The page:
Its not only me that appreciates the new addition but I believe the loco crews at Bega are now trying to swap rosters for a drive on her.
I am also at a dilemma at the moment as apparently the kit doesn't come with a suitable headlight insert. (dumb as eh) So at the moment it is only rostered onto daylight runs. Anyone out there got any suggestions for a suitable headlight?
Another thing I need to add is a tender full of coal. Not a problem as I have a supply of real coal at hand. The load trials have yet to be completed and I'm sure of plenty of volunteer Bega crew who will do the job. Just putting this metal boilered loco on the track deems it to be a better hauler than the Eureka model. Time and tests will tell.
And the bad news..........
Well it has been quite a few weeks since the fotopic site has gone off the air, possibly for good. I used this site (along with many hundreds of others I suspect) for many photos on South Coast Rail. How time flies when I last noticed that I first used this site from August 2006 to post photos on.
This site was also the birthplace of the "other side of the tracks" where a more risque style of cartoon was able to be presented. (including cruelty to animals -giraffes and tunnel mouths).
I think there were a few hundred varied layout shots taken. So now move onto the badder news..........
And the badder news............
So when the fotopic site had gone down, I thought I still had the shots on the hard drive or so I thought until I got home from work one day.
My IT man (son) had told me there was a burning smell coming from the computer. Not knowing much about the insides of a computer, the only thing I know about burning chips is in the kitchen when the oil is too hot and they come out crunchy. No the bad news was that the hard drive was gone to God.
So you are all saying out there "SO you have a backup right?" Yes I was going to get one next week (but never did). So I have paid the ultimate sacrifice. I have lost a lot of files I was working on.
As luck would have it though, through the constant swapping and updating of computers I found a lot of photos I have been taking of South Coast Rail back to 2002 but there seems to be a gap in some of the recent year or so.
The folder with the "Other Side of the Tracks" was nearly complete. I was hoping to bring out a CD of them in the future when I got to 100 of them. Nearly up to 50 at the moment.
So I hope this hasn't happened to you out there. The hard drive has been replaced with two one teradactyl bite drives that means an exact duplicate copy is saved to each hard drive. So hopefully I have learnt the hard way and hope this dosen't happen again.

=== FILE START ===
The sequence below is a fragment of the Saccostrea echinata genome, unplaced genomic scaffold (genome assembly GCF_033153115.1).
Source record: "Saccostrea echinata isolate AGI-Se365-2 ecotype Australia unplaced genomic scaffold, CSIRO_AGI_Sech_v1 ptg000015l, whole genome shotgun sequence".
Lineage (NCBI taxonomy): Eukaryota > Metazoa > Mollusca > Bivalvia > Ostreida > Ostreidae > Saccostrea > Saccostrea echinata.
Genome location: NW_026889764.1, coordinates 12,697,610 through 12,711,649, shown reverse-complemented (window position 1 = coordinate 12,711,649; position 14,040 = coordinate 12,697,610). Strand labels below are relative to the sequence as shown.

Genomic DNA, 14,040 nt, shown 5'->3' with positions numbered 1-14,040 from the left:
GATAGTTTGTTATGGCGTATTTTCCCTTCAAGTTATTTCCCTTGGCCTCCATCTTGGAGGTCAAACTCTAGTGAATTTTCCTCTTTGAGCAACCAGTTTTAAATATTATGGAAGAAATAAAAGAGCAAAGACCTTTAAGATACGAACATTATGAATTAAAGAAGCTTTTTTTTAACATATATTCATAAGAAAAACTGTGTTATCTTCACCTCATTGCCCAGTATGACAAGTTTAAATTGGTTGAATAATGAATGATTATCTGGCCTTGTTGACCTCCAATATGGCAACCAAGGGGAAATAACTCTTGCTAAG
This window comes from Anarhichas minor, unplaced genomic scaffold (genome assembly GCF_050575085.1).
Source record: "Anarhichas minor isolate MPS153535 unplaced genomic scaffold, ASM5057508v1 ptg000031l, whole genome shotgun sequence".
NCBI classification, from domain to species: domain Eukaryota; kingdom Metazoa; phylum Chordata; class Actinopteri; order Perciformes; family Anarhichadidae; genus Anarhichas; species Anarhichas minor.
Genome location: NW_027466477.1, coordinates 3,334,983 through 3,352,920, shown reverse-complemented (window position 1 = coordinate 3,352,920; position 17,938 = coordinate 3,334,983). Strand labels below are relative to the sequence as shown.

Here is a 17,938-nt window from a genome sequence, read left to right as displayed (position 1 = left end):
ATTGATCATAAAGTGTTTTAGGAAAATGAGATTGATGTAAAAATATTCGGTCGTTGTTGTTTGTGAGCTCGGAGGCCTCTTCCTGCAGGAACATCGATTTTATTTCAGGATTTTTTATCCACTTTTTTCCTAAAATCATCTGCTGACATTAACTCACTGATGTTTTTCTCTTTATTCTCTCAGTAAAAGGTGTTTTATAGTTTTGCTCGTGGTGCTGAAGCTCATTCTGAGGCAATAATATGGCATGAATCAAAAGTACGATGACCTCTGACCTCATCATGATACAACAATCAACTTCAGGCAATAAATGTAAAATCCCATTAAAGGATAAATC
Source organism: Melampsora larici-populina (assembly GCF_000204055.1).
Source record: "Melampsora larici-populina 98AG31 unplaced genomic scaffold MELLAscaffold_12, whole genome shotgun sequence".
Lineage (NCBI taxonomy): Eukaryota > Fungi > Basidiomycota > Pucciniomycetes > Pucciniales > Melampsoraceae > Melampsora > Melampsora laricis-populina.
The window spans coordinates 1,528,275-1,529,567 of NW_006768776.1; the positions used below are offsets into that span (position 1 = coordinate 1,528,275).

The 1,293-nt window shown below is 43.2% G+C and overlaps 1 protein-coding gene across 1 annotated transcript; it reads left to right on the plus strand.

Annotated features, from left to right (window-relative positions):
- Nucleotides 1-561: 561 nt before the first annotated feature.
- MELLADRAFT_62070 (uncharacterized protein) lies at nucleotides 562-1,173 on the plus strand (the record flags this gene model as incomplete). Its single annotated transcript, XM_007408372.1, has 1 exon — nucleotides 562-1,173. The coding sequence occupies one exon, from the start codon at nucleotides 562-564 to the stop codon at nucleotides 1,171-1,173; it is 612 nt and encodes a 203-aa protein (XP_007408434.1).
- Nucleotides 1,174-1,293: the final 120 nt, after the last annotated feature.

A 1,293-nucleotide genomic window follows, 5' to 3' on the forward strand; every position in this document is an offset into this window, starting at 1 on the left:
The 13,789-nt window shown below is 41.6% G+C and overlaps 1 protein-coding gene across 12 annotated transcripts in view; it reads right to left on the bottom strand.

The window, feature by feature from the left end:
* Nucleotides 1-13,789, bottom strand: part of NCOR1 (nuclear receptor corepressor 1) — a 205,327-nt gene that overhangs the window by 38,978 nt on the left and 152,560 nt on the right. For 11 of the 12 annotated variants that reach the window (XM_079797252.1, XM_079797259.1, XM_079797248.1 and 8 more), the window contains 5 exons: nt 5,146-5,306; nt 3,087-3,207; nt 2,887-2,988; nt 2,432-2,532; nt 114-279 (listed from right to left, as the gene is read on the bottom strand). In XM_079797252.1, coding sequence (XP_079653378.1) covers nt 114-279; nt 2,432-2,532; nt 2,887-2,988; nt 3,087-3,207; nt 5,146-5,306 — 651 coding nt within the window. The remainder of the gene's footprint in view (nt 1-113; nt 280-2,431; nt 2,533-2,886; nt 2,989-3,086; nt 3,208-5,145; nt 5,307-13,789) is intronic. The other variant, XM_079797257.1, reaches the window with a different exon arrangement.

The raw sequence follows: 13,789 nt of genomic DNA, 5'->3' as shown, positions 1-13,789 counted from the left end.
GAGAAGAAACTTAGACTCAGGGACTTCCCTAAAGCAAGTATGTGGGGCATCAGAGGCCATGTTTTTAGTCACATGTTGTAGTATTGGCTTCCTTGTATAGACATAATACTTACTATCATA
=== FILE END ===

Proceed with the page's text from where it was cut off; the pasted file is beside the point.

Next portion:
I might start up a hard drive backup company for railway people.
How about I call it "The Three Toots - Back Up Company"?
Friday, April 1, 2011
Well finally it has happened. Possibly the greatest thing to happen in the model railway arena since the invention of sliced bread has arrived.
I was trolling on the Walters web site the other day looking for building products for a model loco shed and I came across this new product. One wonders why this product took so long to develop. It will be the saviour of many modellers, not only as a great time saver but also for the people who are new to the hobby.
So what is this new product? It is ‘SCENERY IN A CAN’. I could hardly believe that it was possible to achieve such a product given the well over hundred years that model railways have been around. Why wasn’t it invented years ago?
I was lucky enough to have a friend who was recently returning from the US on a holiday. He is not into model railways but was quite keen to help in the purchase of one can for me to try out.
Currently the can is only available in one type that being ‘ Mountain Stream’.
Their web site has announced that if this venture is successful then other types will follow such as “Western Plains”, “Hillside Scenery” and “ Coastal Dunes” the latter I suppose would give a sandy texture that would be good for creating beach scenes such as one of Bombo beach I had in mind.
I was a bit sceptical in this product but after receiving this can from my friend, I took it down to the shed to try it out. With such a new product I took the time to read the instructions on the can not wanting to wreck a scene in the usual fashion of ‘if all else fails read the instructions’. It recommended shaking the can for a good three minutes to ensure all the contents were thoroughly distributed within the can. The usual ball bearing was in there and after shaking for around two and a half minutes you could hear the mixture thickening up and I knew it was nearly ready to spray.
I have a corner on the layout where this can of ‘Mountain Stream” would come in handy. So with some trepidation and my finger on the trigger, I pushed down on the cap and out came a stream of stream. Strange words but true. The instructions also stated that the angle of spray and distance from the point of application would vary the result coming from the nozzle. Understandably the further away you are the more time the product has to dry before reaching its intended target. I have enclosed a shot of a portion of the stream to let you decide if “SCENERY IN A CAN” is for you.
Its fairly expensive (around $40.00 a can) but with all new products this is expected to allow companies to recoup the money spent on R & D. Maybe you want to wait a while for the price to fall. Like most electronic products they get cheaper the longer they have been around.
It will possibly be a good idea to wait till perhaps Model Railroader gets hold of the product and reviews it. They seem to be able to praise or bag a product given the resources a big organisation such as they have for testing.
In closing I must say I was privileged to be able to be among the first in Australia to try this exciting new product. I haven’t got a lot more scenery to finish off but I’m looking forward to be able to speed up this work and get on with some building of structures.
Now wouldn’t it be great if they can get “STRUCTURES IN A CAN”.
For further particulars try Walters.com